To illustrate, Tampnet leverages its experience as a maritime operator in the Gulf of Mexico and the North Sea to provide tailored private 4G/Long Term Evolution (LTE) networks for oil & gas companies in offshore drilling sites. Many of these companies still use Wi-Fi for operations and TETRA for emergency communications. These connectivity services can be consolidated into a single private LTE network, reducing costs and improving uptime. A prominent industrial customer of Tampnet’s includes Ørsted, which has been provided with 4G/LTE coverage for its Hornsea One wind farm in the United Kingdom. Tampnet’s approach to mobile connectivity highlights the inherent difference between private wireless network operators and traditional MNOs. For an MNO that targets densely populated areas and mainly consumer markets, a private 4G/LTE network deployment in a remote region of the ocean is not economically feasible. However, an industry-focused operator like Tampnet serves an essential niche and can maintain profitability.

Anterix also exemplifies the benefits of a vertical-focused mobile operator. Using its extensive knowledge of the utility sector, Anterix’s Falling Conductor Protection (FCP) service de-energizes a broken power line in less than a second as it falls to the ground. As a result, a potential fire can be avoided. The solution was developed in collaboration with Schweitzer Engineering Laboratories (SEL), which leverages Anterix's 900 MHz low-latency private LTE network. Without Anterix’s specialized expertise in the utilities sector, the FCP fire mitigation technology would not be possible.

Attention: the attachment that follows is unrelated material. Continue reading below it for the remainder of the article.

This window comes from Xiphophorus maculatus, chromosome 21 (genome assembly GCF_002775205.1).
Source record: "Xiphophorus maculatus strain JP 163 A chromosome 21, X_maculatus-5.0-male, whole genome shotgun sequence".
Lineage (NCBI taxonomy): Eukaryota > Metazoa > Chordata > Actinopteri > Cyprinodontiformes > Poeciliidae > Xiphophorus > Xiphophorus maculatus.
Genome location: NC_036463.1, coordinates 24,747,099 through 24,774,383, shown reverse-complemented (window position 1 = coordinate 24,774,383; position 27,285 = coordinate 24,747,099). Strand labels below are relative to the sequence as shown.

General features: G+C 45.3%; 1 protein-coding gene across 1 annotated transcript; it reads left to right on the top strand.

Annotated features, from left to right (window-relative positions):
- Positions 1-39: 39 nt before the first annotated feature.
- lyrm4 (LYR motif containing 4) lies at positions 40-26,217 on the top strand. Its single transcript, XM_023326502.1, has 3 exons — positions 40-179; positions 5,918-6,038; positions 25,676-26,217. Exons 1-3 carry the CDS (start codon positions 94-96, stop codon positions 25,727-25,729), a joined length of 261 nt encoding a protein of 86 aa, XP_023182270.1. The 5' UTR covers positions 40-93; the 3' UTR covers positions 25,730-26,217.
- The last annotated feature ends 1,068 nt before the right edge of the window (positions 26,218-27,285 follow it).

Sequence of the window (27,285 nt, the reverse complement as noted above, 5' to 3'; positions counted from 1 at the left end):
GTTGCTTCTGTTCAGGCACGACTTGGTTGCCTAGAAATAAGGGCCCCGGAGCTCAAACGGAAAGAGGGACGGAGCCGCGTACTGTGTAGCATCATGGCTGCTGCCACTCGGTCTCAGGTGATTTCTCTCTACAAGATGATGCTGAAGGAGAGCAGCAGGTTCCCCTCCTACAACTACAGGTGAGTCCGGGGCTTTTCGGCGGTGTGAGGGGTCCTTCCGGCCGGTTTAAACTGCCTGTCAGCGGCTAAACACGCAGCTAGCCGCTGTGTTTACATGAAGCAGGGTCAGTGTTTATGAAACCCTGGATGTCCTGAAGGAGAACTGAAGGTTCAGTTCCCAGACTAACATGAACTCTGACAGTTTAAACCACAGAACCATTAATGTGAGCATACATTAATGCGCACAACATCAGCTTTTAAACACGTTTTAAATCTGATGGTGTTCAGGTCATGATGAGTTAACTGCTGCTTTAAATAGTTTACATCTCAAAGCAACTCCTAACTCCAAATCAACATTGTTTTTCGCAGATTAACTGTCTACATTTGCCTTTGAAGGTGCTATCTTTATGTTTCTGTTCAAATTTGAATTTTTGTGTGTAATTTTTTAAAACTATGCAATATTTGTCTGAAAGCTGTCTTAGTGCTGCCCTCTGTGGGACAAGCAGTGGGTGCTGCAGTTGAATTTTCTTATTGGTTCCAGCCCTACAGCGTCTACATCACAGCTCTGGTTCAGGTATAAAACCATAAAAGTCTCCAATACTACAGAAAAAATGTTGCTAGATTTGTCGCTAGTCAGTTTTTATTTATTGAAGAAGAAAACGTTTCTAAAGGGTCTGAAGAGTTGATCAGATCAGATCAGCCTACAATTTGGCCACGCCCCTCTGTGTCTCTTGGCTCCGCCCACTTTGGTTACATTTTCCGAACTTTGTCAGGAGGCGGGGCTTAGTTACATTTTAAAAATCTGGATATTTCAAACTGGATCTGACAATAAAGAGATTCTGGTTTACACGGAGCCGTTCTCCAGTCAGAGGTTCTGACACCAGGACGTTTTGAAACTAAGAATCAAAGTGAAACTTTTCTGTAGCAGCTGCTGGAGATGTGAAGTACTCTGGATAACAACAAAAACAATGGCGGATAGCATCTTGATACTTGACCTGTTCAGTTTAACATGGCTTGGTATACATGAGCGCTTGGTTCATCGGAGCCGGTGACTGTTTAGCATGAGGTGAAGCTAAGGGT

Does National Spectrum Pose a Threat to Private Wireless?

When it’s time to deploy a private cellular network, companies usually source licensed spectrum from MNOs or national spectrum schemes, such as the Citizen’s Broadband Radio Service (CBRS) in the United States. National spectrum schemes enable industrial firms to acquire spectrum directly from telco regulators.

Countries such as Germany, Japan, and the United States already offer a national spectrum for industries, and others like India are considering it. Several industry experts tell ABI Research that national spectrum schemes will create a roadblock for would-be private network operators. Moreover, industrial companies could easily see a lower-cost spectrum from a country as a more sensible option for private wireless use cases.

Despite the national spectrum’s potential threat to private wireless network operators, other industry voices remain more optimistic. For one thing, they emphasize the shortcomings of some national spectrum, notably the U.S. CBRS spectrum. Due to being locked into mid-range 3.5 GHz frequency bands, some enterprises that require wide-range cellular coverage (e.g., mining and agriculture companies) would not be suitable customers. This is where industry-specific private network operators can step in and offer a low-band spectrum that covers remote industrial sites.

Private wireless network operators can still play a key role, even if a company chooses a national spectrum. Once the national spectrum is acquired from national regulators, a company will still need to apply it correctly. Private wireless network providers possess years of experience in specific industries, enabling them to manage industrial customers’ private 5G/LTE networks optimally.

The Essential Role of Private Wireless Networks in Industrial Excellence

It is difficult for some nationwide carriers to provide the industry-tailored cellular network solutions that private wireless operators like Tampnet and Anterix offer. With a firm foothold in the consumer markets, these nationwide carriers see little incentive to purchase spectrum for small private cellular networks with niche industrial use cases in mind. In line with the recurring theme of this article, this is why private wireless network operators play an essential role in the future of operational excellence for industrial customers.

Download ABI Research’s The Role of Private Network Operators in Industrial IoT Markets report to learn more about how private wireless fits into the industrial digitalization discussion. This content is part of the company’s Industrial & Manufacturing Technologies and IoT Networks & Services coverage areas.